The global small satellite market valued at $3.25 billion in 2020 is expected to skyrocket to $13.7 billion by 2030 with a Compound Annual Growth rate of 16.4%, according to statistics. This could also mean a dent in the US GDP. 

Small satellites “are low-cost alternatives that have allowed commercial enterprises, non-profit groups, and educational institutions to conduct missions in low-Earth orbit.” 

These small satellites have been revolutionary because they enable various scientific investigations and technology demonstrations to be carried out on time at a fraction of the cost that would usually be sent using regular-sized satellites. They also require smaller launch vehicles and even be used along with larger launch vehicles. They also use low-cost, reliable hardware and technology in making the satellites.

These are a few main reasons contributing to their rising demand. Other factors that might contribute are the demand for high-resolution imaging services and the need for more satellite data.

Birds-1 first cubesat deploy. (Jack Fischer, Public domain, via Wikimedia Commons)

There are also reports that small satellites’ “ride-sharing launch programs” allow sending multiple satellites into higher orbits with less time. This is because they can “easily fit into ride-sharing payloads along with other objects,” eliminating the need for extensive propulsion systems.

Small Satellites for Space Force

Jason Kim, chief executive officer of Millennium Space Systems, a Boeing Company, believes that the small satellite industry has come a long way over the last decade. Millennium is a company focused on national security space missions. They deliver small satellite prototypes and constellations that can be used in missile warning and defense, ISR, advanced space, and science across different orbits. According to him, the small satellite industry has come a long way,

Millennium flew a small satellite – Rapid Pathfinder – about a decade ago – when small sats weren’t really a consideration. Fast forward to today and we’re now in a “buy-in-bulk” environment for small sats. There’s a much greater use for smaller satellites today because we’ve been able to advance technology to the point we are building high-performance small sats. That’s why many architectures are relying on proliferated constellations.

Reports say that the small satellite market’s major players at the moment are Thales Group (France), L3Harris Technologies (US), Honeywell International Inc. (US), Lockheed Martin (US), and Northrop Grumman (US), and Airbus (Germany).

Small Satellites For National Security

The growing industry of small satellites is used for both commercial and government purposes. In a report titled Small Satellites: The Implications for National Security, it pointed out how the US security is slow in adopting such technology,

If the United States is to maintain space superiority, it will need to make substantive cultural, doctrinal, and operational changes to its multidimensional relationship with the commercial space industry.

Nicholas Eftimiades, the nonresident senior fellow at the Scowcroft Center, wrote the report. He also pointed out the US government’s “lack of understanding of commercial markets, outdated institutional processes, and a defense bureaucracy unwilling or unable to adapt to the changing environment.”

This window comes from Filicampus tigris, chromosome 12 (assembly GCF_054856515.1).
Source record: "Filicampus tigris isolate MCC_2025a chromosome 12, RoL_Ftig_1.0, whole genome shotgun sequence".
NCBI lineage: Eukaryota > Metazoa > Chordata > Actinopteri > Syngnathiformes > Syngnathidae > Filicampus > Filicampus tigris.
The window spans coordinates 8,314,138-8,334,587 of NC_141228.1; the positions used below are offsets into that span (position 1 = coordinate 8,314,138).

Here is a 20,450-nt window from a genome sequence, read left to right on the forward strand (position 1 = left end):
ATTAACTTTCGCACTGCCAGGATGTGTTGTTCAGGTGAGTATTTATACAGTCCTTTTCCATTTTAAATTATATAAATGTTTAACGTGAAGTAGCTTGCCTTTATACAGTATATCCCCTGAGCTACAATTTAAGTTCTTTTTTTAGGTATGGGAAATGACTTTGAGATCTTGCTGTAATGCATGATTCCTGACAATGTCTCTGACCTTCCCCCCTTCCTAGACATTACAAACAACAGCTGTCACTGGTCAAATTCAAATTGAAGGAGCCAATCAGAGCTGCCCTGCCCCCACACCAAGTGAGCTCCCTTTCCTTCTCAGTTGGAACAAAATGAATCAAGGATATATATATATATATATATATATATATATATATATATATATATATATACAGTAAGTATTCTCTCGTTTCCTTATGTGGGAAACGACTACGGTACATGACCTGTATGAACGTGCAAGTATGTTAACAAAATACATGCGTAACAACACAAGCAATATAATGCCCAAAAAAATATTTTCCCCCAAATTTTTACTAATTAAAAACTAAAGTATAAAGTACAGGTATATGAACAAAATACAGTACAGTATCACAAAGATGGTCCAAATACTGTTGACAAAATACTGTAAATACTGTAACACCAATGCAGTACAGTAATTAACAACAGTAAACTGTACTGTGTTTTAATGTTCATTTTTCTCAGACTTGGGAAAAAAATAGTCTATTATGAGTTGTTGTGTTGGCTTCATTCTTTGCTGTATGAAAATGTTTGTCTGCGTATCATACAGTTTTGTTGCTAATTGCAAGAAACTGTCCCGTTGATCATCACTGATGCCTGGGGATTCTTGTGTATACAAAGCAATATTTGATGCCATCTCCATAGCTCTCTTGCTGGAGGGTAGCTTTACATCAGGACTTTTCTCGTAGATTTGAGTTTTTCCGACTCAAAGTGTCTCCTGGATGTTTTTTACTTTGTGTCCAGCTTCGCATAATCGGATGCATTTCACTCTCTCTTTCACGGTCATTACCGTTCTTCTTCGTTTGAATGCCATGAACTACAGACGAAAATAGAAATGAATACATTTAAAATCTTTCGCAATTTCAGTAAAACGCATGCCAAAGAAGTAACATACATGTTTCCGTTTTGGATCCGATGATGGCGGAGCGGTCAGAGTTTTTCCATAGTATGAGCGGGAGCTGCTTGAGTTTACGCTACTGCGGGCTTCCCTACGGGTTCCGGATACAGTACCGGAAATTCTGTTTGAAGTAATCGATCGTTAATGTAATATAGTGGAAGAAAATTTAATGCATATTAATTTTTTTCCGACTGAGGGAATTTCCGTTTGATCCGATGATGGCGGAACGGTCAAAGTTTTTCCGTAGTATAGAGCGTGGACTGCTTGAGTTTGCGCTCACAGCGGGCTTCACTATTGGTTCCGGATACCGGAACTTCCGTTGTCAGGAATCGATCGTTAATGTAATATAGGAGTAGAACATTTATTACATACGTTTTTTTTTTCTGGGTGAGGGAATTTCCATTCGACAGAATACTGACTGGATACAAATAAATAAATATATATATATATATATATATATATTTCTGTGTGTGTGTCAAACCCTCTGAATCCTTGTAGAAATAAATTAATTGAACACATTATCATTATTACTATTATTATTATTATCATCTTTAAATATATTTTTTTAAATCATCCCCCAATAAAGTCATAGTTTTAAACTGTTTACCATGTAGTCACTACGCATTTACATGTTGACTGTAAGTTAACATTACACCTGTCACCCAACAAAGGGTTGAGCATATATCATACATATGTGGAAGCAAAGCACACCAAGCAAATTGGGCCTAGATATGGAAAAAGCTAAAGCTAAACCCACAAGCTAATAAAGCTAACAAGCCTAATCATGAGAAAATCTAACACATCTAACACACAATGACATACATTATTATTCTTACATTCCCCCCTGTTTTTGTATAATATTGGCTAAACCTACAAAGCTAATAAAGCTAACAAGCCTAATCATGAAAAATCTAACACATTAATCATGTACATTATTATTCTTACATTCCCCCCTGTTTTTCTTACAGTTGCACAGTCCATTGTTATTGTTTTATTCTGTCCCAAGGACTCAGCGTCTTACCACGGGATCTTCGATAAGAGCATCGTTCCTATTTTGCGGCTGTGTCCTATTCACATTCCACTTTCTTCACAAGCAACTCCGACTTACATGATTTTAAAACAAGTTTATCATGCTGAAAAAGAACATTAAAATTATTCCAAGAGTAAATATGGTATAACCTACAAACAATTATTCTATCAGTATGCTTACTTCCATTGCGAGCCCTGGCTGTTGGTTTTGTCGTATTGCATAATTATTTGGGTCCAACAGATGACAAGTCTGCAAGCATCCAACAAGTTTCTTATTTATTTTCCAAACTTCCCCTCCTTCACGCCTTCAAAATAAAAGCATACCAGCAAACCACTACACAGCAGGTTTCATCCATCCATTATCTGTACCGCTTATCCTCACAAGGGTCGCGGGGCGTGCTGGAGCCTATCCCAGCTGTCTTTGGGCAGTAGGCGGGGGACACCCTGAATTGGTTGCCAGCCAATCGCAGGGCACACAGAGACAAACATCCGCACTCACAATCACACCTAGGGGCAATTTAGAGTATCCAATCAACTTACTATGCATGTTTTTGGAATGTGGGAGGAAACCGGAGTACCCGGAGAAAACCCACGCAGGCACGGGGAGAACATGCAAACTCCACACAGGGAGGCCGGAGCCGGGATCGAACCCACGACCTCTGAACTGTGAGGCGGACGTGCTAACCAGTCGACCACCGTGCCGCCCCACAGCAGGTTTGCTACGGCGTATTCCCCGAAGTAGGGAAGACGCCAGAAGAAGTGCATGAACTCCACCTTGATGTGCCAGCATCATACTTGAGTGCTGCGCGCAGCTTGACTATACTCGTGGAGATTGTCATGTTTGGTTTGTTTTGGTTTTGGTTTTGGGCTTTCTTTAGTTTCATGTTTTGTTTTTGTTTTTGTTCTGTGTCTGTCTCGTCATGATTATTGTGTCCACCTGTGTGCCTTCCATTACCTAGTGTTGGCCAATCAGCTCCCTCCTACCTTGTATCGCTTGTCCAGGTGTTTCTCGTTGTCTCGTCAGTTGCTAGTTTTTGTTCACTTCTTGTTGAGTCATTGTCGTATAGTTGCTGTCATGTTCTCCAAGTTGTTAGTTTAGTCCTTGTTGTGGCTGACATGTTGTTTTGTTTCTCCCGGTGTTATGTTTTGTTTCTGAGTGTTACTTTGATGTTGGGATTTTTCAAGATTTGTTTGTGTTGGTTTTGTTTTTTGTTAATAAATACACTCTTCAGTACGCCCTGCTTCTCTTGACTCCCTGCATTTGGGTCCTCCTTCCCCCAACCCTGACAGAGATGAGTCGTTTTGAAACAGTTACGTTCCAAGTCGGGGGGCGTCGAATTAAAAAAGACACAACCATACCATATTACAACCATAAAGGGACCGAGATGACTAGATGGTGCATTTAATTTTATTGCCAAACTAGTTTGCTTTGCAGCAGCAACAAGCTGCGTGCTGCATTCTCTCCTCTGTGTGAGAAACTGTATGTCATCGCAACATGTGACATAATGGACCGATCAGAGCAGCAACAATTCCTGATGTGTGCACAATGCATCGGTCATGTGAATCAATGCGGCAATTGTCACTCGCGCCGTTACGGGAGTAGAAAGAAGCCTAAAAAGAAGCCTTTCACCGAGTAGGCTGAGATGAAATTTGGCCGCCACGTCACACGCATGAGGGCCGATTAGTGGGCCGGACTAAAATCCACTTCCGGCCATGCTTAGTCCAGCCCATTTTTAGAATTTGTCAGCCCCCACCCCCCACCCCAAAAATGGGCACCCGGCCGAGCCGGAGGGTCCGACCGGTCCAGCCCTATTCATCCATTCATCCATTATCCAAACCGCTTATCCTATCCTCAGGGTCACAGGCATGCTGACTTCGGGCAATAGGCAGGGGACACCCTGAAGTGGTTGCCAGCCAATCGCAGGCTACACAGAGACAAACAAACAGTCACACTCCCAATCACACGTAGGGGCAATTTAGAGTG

Furthermore, he pointed out that countries like China are already applying technology more rapidly than the US, which could result in the country being disadvantaged in sensing, communications, and on-orbit data processing.

Competing in this changing environment will require the United States to make substantial changes in long-established defense acquisition processes, research and investment strategies, data classification and distribution.

US Missile Defense

An article published by the Department of Defense noted that two Missile Defense Agency (MDA) nanosatellites called CubeSats launched into orbit as part of MDA’s CubeSat Networked Communications Experiment Block 1. According to Walt Chai, its director for space sensors,

These satellites will test key technologies that mitigate risk for systems, such as the Hypersonic and Ballistic Tracking Space Sensor. The CNCE Block 1 mission will demonstrate the viability of advanced communications technologies using reduced size, weight and power in support of missile defense communications architectures.

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They are working on a Hypersonic and Ballistic Tracking Space Sensor payload that can detect and track hypersonic and ballistic missiles in low earth orbit. Thus, it can send immediate warnings and vital information to the Missile Defense System. In October 2021, it was reported that hypersonic missiles were live and actively being tested in Beijing.

A common hypersonic glide body (C-HGB) launches from Pacific Missile Range Facility, Kauai, Hawaii, at approximately 10:30 p.m. local time, March 19, 2020, during a Department of Defense flight experiment. (United States Navy, Public domain, via Wikimedia Commons)

Hypersonic weapons can travel five times faster than the speed of sound, even up to 20 times more as technology becomes more advanced. This rate of speed makes it hard for the weapon, say a missile, to be quickly detected and intercepted. That’s what these small satellites aim to solve. Chai further said,

The missile defense architecture will require communications between interceptors, sensors and command and control systems to quickly identify, track and destroy incoming enemy missiles before they reach their targets. The CubeSats will allow the agency to demonstrate the capabilities quickly and affordably.